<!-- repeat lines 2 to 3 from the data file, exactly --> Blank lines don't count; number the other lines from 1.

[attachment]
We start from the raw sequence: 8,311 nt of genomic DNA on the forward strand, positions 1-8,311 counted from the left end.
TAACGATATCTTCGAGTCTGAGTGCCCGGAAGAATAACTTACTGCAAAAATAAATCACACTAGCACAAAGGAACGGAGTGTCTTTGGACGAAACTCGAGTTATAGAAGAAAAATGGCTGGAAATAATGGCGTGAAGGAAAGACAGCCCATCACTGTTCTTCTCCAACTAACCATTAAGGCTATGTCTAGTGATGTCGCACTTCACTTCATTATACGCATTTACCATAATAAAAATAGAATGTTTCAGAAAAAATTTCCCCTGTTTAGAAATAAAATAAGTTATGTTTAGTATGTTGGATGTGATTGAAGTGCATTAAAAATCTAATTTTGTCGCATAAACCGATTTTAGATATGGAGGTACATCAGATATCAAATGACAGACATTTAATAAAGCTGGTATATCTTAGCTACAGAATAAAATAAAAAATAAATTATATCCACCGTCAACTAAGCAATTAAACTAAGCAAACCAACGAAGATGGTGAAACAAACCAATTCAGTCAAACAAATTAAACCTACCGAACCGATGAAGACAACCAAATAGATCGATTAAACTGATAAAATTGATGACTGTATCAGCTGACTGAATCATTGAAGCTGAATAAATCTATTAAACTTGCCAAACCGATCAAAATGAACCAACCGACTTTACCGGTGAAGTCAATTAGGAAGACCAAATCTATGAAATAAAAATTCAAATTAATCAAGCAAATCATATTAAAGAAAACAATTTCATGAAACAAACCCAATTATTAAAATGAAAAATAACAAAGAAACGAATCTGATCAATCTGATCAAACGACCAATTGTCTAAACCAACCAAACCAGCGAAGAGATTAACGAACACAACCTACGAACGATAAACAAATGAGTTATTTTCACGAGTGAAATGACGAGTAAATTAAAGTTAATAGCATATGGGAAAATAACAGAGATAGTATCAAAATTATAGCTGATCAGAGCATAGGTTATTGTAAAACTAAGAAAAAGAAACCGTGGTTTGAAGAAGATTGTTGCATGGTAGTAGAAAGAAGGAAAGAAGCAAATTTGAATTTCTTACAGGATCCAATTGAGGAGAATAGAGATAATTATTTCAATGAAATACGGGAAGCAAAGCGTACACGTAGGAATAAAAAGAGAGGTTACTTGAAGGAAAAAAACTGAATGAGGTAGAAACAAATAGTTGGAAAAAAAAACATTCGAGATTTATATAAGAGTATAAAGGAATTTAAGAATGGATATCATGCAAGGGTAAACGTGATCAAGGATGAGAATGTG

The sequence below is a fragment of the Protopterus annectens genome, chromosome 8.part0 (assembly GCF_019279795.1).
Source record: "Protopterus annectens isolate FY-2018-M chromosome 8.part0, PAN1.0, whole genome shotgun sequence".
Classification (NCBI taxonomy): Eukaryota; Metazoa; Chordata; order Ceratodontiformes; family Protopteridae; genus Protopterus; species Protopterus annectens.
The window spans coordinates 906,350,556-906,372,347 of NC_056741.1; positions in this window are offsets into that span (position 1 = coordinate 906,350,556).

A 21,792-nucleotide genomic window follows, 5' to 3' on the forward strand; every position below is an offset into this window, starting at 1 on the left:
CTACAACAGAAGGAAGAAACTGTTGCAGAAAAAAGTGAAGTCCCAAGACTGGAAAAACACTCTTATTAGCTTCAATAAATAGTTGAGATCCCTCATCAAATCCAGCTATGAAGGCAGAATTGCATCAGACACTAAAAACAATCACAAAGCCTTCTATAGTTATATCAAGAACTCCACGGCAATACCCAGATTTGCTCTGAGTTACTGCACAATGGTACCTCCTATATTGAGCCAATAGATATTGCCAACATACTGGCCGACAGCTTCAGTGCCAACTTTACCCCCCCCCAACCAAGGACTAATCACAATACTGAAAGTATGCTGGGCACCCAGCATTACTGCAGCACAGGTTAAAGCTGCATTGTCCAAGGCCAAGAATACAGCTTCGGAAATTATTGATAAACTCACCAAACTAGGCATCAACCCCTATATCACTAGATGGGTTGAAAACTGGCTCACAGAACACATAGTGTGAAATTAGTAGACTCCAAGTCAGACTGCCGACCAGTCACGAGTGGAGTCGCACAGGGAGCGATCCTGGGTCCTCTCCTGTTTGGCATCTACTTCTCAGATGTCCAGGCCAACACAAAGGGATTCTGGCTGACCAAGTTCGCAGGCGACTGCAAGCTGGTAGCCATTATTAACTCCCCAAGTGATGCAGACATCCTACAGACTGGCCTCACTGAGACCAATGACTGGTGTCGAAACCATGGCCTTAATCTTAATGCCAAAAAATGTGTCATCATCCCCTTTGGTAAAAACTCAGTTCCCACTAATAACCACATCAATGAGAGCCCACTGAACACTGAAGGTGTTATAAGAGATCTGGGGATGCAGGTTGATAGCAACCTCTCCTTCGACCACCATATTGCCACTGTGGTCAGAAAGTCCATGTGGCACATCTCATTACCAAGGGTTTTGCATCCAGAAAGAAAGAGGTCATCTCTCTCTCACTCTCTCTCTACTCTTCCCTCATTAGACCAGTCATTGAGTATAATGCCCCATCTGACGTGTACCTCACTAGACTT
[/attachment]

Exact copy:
TAACGATATCTTCGAGTCTGAGTGCCCGGAAGAATAACTTACTGCAAAAATAAATCACACTAGCACAAAGGAACGGAGTGTCTTTGGACGAAACTCGAGTTATAGAAGAAAAATGGCTGGAAATAATGGCGTGAAGGAAAGACAGCCCATCACTGTTCTTCTCCAACTAACCATTAAGGCTATGTCTAGTGATGTCGCACTTCACTTCATTATACGCATTTACCATAATAAAAATAGAATGTTTCAGAAAAAATTTCCCCTGTTTAGAAATAAAATAAGTTATGTTTAGTATGTTGGATGTGATTGAAGTGCATTAAAAATCTAATTTTGTCGCATAAACCGATTTTAGATATGGAGGTACATCAGATATCAAATGACAGACATTTAATAAAGCTGGTATATCTTAGCTACAGAATAAAATAAAAAATAAATTATATCCACCGTCAACTAAGCAATTAAACTAAGCAAACCAACGAAGATGGTGAAACAAACCAATTCAGTCAAACAAATTAAACCTACCGAACCGATGAAGACAACCAAATAGATCGATTAAACTGATAAAATTGATGACTGTATCAGCTGACTGAATCATTGAAGCTGAATAAATCTATTAAACTTGCCAAACCGATCAAAATGAACCAACCGACTTTACCGGTGAAGTCAATTAGGAAGACCAAATCTATGAAATAAAAATTCAAATTAATCAAGCAAATCATATTAAAGAAAACAATTTCATGAAACAAACCCAATTATTAAAATGAAAAATAACAAAGAAACGAATCTGATCAATCTGATCAAACGACCAATTGTCTAAACCAACCAAACCAGCGAAGAGATTAACGAACACAACCTACGAACGATAAACAAATGAGTTATTTTCACGAGTGAAATGACGAGTAAATTAAAGTTAATAGCATATGGGAAAATAACAGAGATAGTATCAAAATTATAGCTGATCAGAGCATAGGTTATTGTAAAACTAAGAAAAAGAAACCGTGGTTTGAAGAAGATTGTTGCATGGTAGTAGAAAGAAGGAAAGAAGCAAATTTGAATTTCTTACAGGATCCAATTGAGGAGAATAGAGATAATTATTTCAATGAAATACGGGAAGCAAAGCGTACACGTAGGAATAAAAAGAGAGGTTACTTGAAGGAAAAAAACTGAATGAGGTAGAAACAAATAGTTGGAAAAAAAAACATTCGAGATTTATATAAGAGTATAAAGGAATTTAAGAATGGATATCATGCAAGGGTAAACGTGATCAAGGATGAGAATGTG

The sequence below is a fragment of the Protopterus annectens genome, chromosome 8.part0 (assembly GCF_019279795.1).